Left My Heart in the Holy City – Original Poem

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By Mark A. Leon

I left my heart in the Holy City

The spirits draw me in with the sweet song of the streets
Cobblestone roads and the gallop of horses in the distance
She romances me with her pallet
Serenades with the wind whistling off the Palmettos

With a cocktail on the rooftop we toast the sunset
A breathtaking theatrical performance
With a wink from the moon, the evening sweeps you off your feet

Left my heart in the Holy City
Fair Charleston, the jewel of the South
A present to be unwrapped filled with magic and surprise

The tower bells ring, ushering in a new hour; a new adventure
Let her Southern warmth cascade the senses
A steamy night awaits filled with passion

With a secret smile and a courtesy bow, a gentleman woes the Southern Belle
Tradition alive and well in the Holy City

Plantations showered with flowers
Prominence and power
Tradition so sincere

In the garden, a maiden awaits her place
Resting under the shade of the tree
Born the fairer being
Destined to grace

Left my heart in the Holy City
So, proud, under the flag of Sumter
Free as the waterways out of the Harbor

Church steeples dance
Ghosts sway under the hot sun
A celebration of sin and charm

Now I rest under this Southern sky for tomorrow I will leave my heart in this Holy City


Hurricane Hugo – 31 Years Later (Reflections in Pictures and Video)

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“I’ll wait for you, should I fall behind, wait for me” – Bruce Springsteen

On or about midnight on September 21/22 will mark the 31st anniversary of Hurricane Hugo sending a destructive path through Charleston and its neighboring beaches and towns.? For many, this was the most difficult period of their lives, overcoming life-threatening conditions, losing homes and trying to find ways to start again.? Over the next several months, the area had to find a way to begin again and bring back the Southern warmth and beauty it had known for hundreds of years.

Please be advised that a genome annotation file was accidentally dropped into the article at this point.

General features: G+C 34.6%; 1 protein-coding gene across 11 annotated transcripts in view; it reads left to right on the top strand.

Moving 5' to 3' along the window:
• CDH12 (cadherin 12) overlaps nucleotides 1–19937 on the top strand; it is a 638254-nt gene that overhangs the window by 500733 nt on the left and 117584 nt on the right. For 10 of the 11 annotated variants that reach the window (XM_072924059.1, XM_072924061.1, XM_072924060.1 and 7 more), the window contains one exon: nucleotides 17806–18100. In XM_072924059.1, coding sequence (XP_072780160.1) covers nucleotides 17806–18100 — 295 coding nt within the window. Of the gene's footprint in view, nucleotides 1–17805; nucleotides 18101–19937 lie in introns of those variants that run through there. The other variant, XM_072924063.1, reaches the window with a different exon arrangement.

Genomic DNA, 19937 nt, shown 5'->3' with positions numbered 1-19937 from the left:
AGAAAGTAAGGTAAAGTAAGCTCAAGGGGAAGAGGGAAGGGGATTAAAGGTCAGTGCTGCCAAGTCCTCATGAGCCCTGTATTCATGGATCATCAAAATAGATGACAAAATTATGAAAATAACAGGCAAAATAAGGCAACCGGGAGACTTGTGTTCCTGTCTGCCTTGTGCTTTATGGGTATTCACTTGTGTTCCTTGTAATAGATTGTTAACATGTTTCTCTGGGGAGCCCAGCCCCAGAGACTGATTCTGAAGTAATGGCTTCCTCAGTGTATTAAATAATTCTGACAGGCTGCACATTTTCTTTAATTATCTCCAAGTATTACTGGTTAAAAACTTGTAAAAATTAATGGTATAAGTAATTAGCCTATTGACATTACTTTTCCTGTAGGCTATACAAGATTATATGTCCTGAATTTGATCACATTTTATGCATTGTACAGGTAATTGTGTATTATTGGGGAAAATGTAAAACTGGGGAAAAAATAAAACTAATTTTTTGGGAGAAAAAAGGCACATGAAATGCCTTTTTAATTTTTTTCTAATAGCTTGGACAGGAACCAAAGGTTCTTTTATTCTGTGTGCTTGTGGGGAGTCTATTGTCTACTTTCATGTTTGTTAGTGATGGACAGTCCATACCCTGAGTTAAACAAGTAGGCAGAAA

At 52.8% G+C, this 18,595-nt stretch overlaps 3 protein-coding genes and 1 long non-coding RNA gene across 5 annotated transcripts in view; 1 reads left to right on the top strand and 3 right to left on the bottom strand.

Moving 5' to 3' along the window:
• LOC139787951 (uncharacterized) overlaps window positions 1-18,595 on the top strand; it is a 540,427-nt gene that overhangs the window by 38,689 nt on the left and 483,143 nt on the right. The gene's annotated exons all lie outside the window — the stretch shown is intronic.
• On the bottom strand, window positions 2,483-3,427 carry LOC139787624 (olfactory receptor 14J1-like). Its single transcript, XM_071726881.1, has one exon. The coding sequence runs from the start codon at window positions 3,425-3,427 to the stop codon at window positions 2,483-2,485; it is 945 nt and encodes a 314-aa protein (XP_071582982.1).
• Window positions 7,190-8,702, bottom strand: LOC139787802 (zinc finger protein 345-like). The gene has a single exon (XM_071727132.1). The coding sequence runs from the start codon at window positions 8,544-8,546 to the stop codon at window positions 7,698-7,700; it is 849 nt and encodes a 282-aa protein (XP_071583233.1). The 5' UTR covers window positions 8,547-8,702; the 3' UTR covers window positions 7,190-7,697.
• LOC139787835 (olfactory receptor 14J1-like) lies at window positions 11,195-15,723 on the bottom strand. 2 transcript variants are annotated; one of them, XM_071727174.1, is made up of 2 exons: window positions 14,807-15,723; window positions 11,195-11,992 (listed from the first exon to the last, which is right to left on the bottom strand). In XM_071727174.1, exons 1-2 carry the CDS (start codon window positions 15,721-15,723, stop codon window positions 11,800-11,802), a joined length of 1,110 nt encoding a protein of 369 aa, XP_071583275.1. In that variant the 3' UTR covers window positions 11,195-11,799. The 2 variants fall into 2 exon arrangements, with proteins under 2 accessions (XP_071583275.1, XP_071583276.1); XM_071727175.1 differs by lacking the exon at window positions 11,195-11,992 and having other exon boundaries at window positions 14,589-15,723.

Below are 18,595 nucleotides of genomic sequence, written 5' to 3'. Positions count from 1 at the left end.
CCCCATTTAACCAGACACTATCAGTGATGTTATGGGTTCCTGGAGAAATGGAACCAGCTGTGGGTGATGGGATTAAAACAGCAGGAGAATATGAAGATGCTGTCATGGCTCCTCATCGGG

After all was said and done, there were 27 fatalities in South Carolina from the effects of Hurricane Hugo.

Locals and citizens from neighboring towns and districts reached deep within their hearts and helped their fellow friends.? Bringing sand to the beaches, laying a foundation where a home once stood, providing shelter to strangers now without homes and giving food and warmth when needed.

We were and continue to be a resilient and proud area, who has overcome much adversity so the sun may shine each day and we can continue to say how proud we are of our home.

Hugo was an event we should never forget.? It was tragic, but in the end, we found a way to rebuild and become stronger than ever before.

We would like to take you back to those days, weeks and months and provide a pictorial remembrance of Hurricane Hugo, 28 Years Ago.
























Remember our past and find strength in our ability to remain stable.

One of the most symbolic remembrance markers of this event is the Folly Boat.? This boat that remained after the path of destruction is today used to show our sense of community, one message at a time.